Prometheus Unbound is a romantic poem in the modern sense of "love and romance" and in relation to the Romantic movement, which had more to do with whimsey and creative passion.
This second conception of Romance is the simplest to demonstrate. Shelley was a member of the second generation of British Romantic poets, along with his friends John Keats and Lord George Gordon Byron, who followed the first generation of Romantic poets, including Willam Blake, Samuel Taylor Coleridge, and William Wordsworth.
The Romantic movement in poetry came about in large part as a reaction to the Industrial Revolution and the emphasis on cold efficiency that followed. This shows clearly in the themes and references used by writers, especially in the second generation— Shelley being the most extreme of the three in most ways. This appeal to creative passion and imagination is clear in Prometheus Unbound from the first stanza:
Monarch of Gods and Daemons, and all spirits But One, who throng those bright and rolling worlds Which Though and I alone of living things Behold with sleepless eyes!
The more other meaning of romance comes into play with Shelley's description in the poem of the "Spirit of Love." One of many such symbolic allusions in the poem, Love is held as paramount—characterized as being more powerful than hate or aggression and boosted as the most important thing in all creation.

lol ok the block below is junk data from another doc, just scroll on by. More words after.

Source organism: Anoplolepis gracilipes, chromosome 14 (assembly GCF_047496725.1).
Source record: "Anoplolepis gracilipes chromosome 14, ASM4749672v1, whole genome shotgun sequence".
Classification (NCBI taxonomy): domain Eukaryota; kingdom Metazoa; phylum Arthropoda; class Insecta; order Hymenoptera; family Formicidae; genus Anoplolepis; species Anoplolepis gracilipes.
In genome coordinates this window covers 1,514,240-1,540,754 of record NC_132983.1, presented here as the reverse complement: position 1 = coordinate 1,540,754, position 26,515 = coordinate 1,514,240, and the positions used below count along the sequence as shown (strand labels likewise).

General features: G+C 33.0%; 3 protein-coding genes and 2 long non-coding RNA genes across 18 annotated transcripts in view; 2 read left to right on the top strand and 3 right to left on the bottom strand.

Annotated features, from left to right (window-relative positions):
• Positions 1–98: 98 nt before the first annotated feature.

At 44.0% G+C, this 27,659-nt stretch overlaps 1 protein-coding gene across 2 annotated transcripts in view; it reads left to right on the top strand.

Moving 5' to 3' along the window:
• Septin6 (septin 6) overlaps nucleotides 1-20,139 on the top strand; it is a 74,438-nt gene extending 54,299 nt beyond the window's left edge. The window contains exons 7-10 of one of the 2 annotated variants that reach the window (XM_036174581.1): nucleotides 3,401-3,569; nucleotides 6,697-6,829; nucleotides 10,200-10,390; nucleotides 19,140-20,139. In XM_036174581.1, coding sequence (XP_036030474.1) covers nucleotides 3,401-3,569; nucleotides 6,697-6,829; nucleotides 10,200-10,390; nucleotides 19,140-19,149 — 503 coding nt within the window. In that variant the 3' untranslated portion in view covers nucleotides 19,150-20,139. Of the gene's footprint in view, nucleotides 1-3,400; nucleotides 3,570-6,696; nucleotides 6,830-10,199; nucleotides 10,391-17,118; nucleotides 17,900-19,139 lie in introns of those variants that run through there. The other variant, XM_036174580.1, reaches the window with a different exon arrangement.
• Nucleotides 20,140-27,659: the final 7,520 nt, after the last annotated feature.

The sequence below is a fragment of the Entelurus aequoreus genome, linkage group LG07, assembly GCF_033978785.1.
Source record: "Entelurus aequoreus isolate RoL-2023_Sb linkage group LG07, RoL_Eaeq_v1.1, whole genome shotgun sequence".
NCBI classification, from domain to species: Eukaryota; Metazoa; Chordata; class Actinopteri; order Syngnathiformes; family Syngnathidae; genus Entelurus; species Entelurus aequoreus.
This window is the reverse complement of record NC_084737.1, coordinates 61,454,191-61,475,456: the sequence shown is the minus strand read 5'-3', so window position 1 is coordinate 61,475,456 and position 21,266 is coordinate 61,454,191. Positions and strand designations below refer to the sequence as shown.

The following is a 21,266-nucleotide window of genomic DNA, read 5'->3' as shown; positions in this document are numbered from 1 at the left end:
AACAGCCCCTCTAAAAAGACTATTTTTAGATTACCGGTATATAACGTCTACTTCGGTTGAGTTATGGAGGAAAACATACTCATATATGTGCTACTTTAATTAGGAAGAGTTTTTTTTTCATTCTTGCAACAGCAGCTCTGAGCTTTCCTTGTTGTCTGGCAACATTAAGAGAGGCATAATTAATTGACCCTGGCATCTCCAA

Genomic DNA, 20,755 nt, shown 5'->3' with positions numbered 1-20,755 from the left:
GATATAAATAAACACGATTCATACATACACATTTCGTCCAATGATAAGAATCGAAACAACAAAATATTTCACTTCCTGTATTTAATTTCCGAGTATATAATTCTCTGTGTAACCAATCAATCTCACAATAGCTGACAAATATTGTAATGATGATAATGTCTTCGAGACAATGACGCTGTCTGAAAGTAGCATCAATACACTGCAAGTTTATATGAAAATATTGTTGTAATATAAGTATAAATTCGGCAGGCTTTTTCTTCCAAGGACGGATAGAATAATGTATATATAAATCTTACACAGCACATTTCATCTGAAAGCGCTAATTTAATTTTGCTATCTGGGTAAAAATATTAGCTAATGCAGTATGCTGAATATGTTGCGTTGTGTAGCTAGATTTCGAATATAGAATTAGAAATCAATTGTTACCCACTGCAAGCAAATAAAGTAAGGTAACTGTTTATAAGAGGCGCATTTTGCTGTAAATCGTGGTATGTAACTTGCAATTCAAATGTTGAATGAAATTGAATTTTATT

The easiest way to define Percy Bysshe Shelley's poem Prometheus Unbound as a Romantic poem is to look at the poet himself.
P. B. Shelley was a Romantic poet. His works were those typical of the movement based upon the fact that he wrote with language filled with references to nature. Shelley was simply an idealist (to the point of being heavily criticized--most notably by Mark Twain).
As for the poem, Prometheus Unbound, one can easily see Shelley's attention to detail regarding the natural elements surrounding Prometheus. Prometheus was bound to a cliff, by Jupitor's order, given Jupitor's jealousy of his power. For thousands of years, the Titan was beaten by nature itself (his heart being eaten, repeatedly, by an eagle and the elements of nature itself).
Overall, Shelley's intent for the poem was to show the power which individualism and intuition has on a person. Both of these themes were very important to the Romantic.